"Cavity Sam" and the Clinical Gaze

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In 1964, University of Illinois industrial design student John Spinello invented the classic Milton Bradley game Operation. Currently made by Hasbro, his invention carries an estimated franchise worth of $40 million even though Spinello sold it to MB for a mere $500. The game features the cartoon-looking patient “Cavity Sam” lithographed atop an operating table in which there are a number of cavities filled with plastic figures of silly ailments, such as Brain Freeze, Writer’s Cramp, and Water on the Knee. The objective? Players must “operate” on Sam by removing the ailments with a metallic pair of tweezers, taking care not to touch the metal edges of the cavities. Should the tweezers bump the edge, Sam’s red bulb nose lights up and a startling electric buzz zaps the player. But, should the player successfully avoid the edge of the cavity opening, he or she earns cash just as a doctor or specialist would--$1000 for the Bread Basket, double if the player holds a Specialist card. Evidenced here is Michel Foucault’s notion of the “clinical” or “medical gaze.” Essentially, the progressive development of knowledge about the human body has led to modern society’s profound trust in medicine to cure disease and save lives, thus rendering medical knowledge powerful and valuable. Operation signifies the gaze in action—the body is simultaneously dehumanized by the medical separation of the patient’s body from his or her whole person or identity (i.e. the disease not the person is treated), and the body serves as a “cash cow” that sustains (and bloats) the healthcare market. See how the Specialist earns more, and governments use medical knowledge for capital gains. Global healthcare expenditures, for instance, are projected to reach $8 trillion dollars by 2020 in order to meet the increase in life-threatening ailments, such as cardiovascular diseases, cancer, respiratory diseases, and diabetes. We could question why, with all this progressive medical knowledge, such diseases are on the rise instead of the decline. Or, we can keep playing games. Whatever the choice, think on Foucault’s words: “Knowledge linked to power, not only assumes the authority of ‘the truth’ but has power to make itself true.” And, remember, despite Cavity Sam’s anatomy, the human body has no Wish Bone.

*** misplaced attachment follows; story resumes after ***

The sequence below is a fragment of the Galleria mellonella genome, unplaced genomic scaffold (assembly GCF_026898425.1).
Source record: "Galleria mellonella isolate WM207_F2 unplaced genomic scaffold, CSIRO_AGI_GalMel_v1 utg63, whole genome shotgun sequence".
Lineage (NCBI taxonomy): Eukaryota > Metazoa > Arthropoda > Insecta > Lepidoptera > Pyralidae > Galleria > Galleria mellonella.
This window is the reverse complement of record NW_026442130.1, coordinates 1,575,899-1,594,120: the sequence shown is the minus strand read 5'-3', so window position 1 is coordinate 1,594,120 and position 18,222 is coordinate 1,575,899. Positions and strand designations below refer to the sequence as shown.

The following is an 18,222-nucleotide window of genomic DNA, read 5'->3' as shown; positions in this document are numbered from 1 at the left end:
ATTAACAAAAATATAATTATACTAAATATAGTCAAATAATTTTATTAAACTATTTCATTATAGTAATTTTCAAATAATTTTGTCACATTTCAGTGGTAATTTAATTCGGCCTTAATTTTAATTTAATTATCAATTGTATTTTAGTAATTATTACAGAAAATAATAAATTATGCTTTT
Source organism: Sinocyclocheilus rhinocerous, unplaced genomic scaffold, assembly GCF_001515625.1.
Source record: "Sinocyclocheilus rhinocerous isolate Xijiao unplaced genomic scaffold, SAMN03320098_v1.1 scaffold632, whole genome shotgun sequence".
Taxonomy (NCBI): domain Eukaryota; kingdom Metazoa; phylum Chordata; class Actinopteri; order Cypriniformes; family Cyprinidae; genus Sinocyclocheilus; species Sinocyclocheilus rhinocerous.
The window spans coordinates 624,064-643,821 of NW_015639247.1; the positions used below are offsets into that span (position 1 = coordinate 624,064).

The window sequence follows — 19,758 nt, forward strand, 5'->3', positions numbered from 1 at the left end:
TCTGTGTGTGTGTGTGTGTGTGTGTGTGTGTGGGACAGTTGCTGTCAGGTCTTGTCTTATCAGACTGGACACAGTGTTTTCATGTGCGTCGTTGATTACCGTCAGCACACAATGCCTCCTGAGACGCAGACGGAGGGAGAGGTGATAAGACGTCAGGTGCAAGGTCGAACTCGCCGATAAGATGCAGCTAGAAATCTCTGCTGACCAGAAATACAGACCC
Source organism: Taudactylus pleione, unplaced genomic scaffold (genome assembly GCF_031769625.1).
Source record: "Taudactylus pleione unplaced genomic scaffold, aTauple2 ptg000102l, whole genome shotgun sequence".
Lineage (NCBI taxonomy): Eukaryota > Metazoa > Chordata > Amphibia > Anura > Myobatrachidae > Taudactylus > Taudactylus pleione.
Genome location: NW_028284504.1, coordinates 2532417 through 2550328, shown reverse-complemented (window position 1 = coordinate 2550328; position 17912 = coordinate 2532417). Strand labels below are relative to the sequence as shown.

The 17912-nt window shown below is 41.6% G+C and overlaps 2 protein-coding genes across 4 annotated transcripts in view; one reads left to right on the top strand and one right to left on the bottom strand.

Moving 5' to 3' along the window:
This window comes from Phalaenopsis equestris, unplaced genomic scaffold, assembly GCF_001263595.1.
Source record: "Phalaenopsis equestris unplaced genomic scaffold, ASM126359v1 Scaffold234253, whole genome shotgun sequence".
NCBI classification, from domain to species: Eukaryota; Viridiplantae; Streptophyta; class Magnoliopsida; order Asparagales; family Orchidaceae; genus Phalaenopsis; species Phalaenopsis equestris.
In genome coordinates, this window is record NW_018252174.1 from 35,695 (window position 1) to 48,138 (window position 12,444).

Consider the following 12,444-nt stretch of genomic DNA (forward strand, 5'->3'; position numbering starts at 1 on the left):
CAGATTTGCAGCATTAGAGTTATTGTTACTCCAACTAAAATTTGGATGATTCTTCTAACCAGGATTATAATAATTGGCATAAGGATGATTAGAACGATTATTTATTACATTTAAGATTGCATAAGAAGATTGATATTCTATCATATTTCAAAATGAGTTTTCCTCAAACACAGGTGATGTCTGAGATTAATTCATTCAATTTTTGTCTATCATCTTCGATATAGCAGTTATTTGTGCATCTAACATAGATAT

Bodies Make the World Go 'Round